Brown v. Buhman highlights the implausibility of calling this group, defenders of traditional marriage. Their vision of relationships is no more traditional than Kody Brown’s. As a matter of nomenclature, it probably makes sense simply to call them, “straight monogamy proponents.”

C. Religious Freedom

Religious freedom cuts in fascinating ways. It is a common theme invoked by opponents of gay-rights rulings. Yet the Brown v. Buhman court explicitly based its ruling on religious freedom. And in doing so, it undercut Reynolds v. United States, which is a horrible case for religious freedom.

I’ll write more on this in a follow-up; just highlighting the issue for now.

D. Ducking the issue

Duck Dynasty

How does this relate to Duck Dynasty? I’ll address that in a follow-up as well.

IV. Legal Analysis

A. The opinions are not connected.

As an initial matter, it’s important to note that these opinions are not connected. They are not connected in their legal conclusions. They involved very different plaintiffs making very different legal claims.

The Kitchen v. Herbert opinion relies on rational basis review, to arrive at a conclusion based on equal protection. The Brown v. Buhman opinion relies on the First Amendment, and its conclusion is based on religious discrimination. They don’t cite to each other. And they don’t rely on the same key underlying cases in their conclusions, either, because they arrive at very different conclusions.

In addition, the two opinions arrive at very different remedies. Kitchen v. Herbert strikes down a state law which prohibits recognition of same-sex marriage, with the conclusion that the state must recognize these as legal marriages. In contrast, Brown v. Buhman simply decriminalizes a type of religiously motivated cohabitation.

B. And yet, they reflect some common ground

While it’s easy to pooh-pooh the critics who see a coordinated attack on the meaning of marriage, I do think that the two opinions reflect some common themes. In particular, both of the courts recognize a shift in public views about regulation of sexual autonomy. Both also recognize shifting ideas about what should be considered rational. While they do not reflect a unified legal theory, both reflect a world of changing social norms.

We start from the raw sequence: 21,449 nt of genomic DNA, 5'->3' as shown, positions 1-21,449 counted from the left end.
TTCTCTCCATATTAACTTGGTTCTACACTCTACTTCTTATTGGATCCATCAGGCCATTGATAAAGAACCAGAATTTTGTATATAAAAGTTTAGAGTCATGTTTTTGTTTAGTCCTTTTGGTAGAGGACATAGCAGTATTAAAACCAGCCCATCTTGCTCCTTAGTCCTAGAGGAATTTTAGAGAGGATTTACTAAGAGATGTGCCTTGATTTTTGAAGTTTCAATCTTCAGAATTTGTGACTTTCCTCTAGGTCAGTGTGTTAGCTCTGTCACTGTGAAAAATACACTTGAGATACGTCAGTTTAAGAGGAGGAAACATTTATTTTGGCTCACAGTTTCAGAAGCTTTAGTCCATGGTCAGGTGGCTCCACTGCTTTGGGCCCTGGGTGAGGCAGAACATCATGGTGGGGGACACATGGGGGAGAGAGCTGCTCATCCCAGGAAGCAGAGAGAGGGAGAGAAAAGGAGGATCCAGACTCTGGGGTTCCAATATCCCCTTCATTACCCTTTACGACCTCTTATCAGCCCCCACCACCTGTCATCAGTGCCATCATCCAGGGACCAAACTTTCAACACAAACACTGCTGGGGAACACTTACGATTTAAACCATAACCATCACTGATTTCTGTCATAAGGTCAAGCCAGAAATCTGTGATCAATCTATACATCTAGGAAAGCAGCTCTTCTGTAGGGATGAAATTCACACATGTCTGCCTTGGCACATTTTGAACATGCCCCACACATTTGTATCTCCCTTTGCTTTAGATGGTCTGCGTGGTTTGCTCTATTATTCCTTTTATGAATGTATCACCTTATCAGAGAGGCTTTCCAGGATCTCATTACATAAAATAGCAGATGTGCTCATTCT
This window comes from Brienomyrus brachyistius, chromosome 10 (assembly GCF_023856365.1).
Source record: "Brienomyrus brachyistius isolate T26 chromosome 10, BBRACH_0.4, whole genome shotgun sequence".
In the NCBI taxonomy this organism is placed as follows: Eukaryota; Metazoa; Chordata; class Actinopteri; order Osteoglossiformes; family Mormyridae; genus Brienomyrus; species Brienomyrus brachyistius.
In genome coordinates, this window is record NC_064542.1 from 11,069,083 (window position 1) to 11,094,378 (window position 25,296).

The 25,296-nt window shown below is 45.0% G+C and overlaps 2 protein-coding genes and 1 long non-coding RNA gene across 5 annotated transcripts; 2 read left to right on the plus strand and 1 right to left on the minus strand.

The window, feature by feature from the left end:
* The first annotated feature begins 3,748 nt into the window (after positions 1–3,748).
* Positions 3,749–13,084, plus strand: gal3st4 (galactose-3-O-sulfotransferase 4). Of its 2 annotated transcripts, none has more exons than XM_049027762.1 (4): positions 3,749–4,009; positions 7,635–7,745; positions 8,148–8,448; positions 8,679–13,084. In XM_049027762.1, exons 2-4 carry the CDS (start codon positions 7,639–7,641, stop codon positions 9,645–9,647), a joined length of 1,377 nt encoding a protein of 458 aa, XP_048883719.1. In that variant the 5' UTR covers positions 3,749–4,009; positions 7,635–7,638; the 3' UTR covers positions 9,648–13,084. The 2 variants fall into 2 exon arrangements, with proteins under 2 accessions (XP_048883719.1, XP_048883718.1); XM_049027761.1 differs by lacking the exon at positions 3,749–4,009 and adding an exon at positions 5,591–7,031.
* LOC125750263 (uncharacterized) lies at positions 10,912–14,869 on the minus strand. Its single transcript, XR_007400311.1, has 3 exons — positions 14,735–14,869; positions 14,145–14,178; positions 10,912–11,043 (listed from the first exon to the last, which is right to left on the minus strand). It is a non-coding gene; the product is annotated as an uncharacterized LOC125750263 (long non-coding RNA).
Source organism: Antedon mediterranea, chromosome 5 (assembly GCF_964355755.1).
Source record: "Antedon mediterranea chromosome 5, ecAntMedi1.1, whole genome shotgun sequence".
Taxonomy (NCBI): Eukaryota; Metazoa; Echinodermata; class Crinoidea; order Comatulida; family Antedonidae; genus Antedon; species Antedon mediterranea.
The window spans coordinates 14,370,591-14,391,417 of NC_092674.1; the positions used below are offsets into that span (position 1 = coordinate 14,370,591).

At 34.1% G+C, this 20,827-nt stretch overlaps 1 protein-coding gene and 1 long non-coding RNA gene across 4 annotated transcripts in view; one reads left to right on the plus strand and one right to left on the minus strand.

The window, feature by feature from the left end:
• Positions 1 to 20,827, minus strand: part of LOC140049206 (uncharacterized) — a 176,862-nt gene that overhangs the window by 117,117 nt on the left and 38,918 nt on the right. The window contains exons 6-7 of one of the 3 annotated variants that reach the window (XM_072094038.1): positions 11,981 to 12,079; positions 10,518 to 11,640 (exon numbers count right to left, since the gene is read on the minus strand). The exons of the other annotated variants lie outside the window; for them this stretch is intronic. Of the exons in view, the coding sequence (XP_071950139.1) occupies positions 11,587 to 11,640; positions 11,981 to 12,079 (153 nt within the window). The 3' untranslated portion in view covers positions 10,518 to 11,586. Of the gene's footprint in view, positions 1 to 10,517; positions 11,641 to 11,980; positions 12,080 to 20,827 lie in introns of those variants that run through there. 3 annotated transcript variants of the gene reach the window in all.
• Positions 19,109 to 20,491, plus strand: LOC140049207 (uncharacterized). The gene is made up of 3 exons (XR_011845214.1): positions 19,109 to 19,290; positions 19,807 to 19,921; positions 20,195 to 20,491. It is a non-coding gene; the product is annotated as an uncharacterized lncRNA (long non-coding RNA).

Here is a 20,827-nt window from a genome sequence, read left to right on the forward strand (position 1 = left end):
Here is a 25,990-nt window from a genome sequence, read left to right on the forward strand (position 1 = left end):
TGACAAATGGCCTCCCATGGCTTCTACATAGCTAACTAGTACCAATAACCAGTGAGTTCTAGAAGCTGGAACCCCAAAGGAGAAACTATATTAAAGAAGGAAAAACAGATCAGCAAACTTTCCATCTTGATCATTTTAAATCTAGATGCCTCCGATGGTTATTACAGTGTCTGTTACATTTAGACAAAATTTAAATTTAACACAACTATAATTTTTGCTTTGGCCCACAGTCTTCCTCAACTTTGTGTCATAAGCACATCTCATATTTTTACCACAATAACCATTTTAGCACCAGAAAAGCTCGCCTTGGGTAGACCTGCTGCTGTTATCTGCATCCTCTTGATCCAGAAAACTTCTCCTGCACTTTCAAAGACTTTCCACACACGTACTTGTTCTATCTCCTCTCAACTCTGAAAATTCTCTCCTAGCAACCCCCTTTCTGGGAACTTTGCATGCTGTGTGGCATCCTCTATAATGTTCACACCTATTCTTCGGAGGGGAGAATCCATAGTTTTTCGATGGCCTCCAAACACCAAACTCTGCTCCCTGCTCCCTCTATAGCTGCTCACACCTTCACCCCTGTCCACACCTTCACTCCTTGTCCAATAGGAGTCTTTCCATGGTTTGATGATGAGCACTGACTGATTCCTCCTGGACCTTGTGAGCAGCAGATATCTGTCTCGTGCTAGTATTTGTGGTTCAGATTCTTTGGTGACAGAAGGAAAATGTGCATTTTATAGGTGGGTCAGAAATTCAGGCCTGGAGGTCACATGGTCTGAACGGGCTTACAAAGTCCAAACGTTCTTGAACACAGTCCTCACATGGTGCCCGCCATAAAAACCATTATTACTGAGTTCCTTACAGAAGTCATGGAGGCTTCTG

As the Kitchen v. Herbert court notes, “it is not the Constitution that has changed, but the knowledge of what it means to be gay or lesbian.”

As previously marginalized groups push for broader recognition, they potentially help shift the boundaries of rational state action.

C. Sects with Ducks?

Do these opinions mean that, inevitably, laws against incest or bestiality will be struck down? (Cue scary music.)

Not really. Brown v. Buhman is the easiest to dismiss here. Remember, it was a ruling based on religious freedom. If a state passed a law or enforced it solely against one religious group — e.g., Episcopalians may not have relationships with animals, but everyone else can — then that law would probably run afoul of the court decision. Otherwise, it’s not an issue.

The Kitchen v. Herbert opinion is also unlikely to be extended in this direction. The court’s rational basis review probably would not apply to strike down laws against incest or bestiality. These are criminal laws; the case didn’t address criminal laws, and was focused only on marriage rights. Both of these are likely no-gos.

E. Gay Polygamy and the Future of Marriage

So, does this mean that a guy in Utah can now have not only two wives, but also two husbands?

It’s a fun and goofy idea. But the answer is, not really.

Remember, the polygamy ruling only invalidated the cohabitation prong of the statute, not the marriage prong. And it didn’t actually require state recognition of religious cohabitants as married. It simply removed the criminal penalty.

So, the effect is now that — if a man is married (to either a man or a woman) and he establishes additional cohabitating relationships (again, with either men or women or both), he and his cohabitating partners will not be subject to criminal prosecution and potential jail time for entering into those cohabitating relationships.

But it doesn’t mean that the state will recognize those relationships as marriages. They won’t. And if he does seek multiple marriage licenses, he can still be put in jail for that.

What does this say overall? I posted a picture from an article in The Advocate about gay polygamy. These decisions, in some ways, may reflect a view that families come in all different forms.

Of course, it’s entirely possible that they’ll be reversed on appeal. But for now, they’re a fascinating window into ideas about what marriage means, and what kinds of marriages the state should leave alone, or even recognize. I’ve tried to set out some of the basic issues here, but as you see, there’s a whole lot more to discuss. I’ll go into more depth on some of these issues in future posts.

(Cross-posted at Concurring Opinions.)